Prior to the November election, I noticed signs appearing on the side of my rural roads that read: “This brave little state says ‘no’ to hate.” I live in Vermont and “brave little state” is the nickname President Calvin Coolidge, a Vermonter himself, gave the state after it showed bravery and resolve to work together in the aftermath of a flood that hit one of the counties in the early 1920s. Now in 2020, an advocacy group has created a campaign around the nickname, raising awareness of the racial justice work that needs to be done in a mostly white state. It’s important work because Bernie Sanders and Ben & Jerry’s ice cream aside, Vermont isn’t as liberal as my friends think it is.
I realized that a year ago when the children of a neighboring school voted to fly a Black Lives Matter flag on the flagpole. The news story unleashed a torrent of hate messages that flooded the station’s social media feed. As I scrolled through the comments that slammed the school’s education board for allowing this, and the many more comments about how “all” lives matter, the scales from my eyes began to fall. I was shocked and realized that I had been living in a bubble. It was time to shed light on what was really happening. The prophet Isaiah talks about people walking in darkness, but eventually they will have a light shine upon them. Redemption will be theirs. This light, though, is not a given. We need to do our part in order to have it shine upon us. We need to stop living in bubbles. We need to recognize the ways we perpetuate hate — no matter what hate it might be. We need to open our hearts, repent and invite that light in. It is not going to be easy because sometimes we get used to being in the dark and a sudden stream of light can be jarring. But we need to be brave little states that say “no” to hate. For how can we enter into the season of Christmas, where love came down from heaven, and still harbor hate?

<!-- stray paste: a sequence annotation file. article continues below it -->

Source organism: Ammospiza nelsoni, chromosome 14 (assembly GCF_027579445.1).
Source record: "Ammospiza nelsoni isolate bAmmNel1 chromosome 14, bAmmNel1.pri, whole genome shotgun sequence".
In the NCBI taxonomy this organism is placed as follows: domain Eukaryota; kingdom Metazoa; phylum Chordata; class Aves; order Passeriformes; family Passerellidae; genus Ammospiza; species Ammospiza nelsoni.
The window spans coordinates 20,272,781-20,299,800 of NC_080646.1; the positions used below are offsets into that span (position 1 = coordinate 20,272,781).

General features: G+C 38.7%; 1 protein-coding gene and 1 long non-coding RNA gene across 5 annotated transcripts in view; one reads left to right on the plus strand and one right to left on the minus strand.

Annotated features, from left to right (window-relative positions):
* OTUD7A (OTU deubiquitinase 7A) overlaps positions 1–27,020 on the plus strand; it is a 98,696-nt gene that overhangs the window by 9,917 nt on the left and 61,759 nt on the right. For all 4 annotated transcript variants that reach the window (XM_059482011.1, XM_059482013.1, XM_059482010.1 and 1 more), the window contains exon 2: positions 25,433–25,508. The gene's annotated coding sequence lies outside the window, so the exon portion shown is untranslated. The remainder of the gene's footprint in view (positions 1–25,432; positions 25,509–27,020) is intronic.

God, remove the scales from my eyes that keep me from seeing the hate that is in me. Break open my heart so that this Christmas I will sing with a new conviction, “Truly he taught us to love one another.” Amen.
What is your community doing to say “no” to hate? Is there a group to get involved in? If not, is there a need for such a group, and could it be something that God is asking you to start?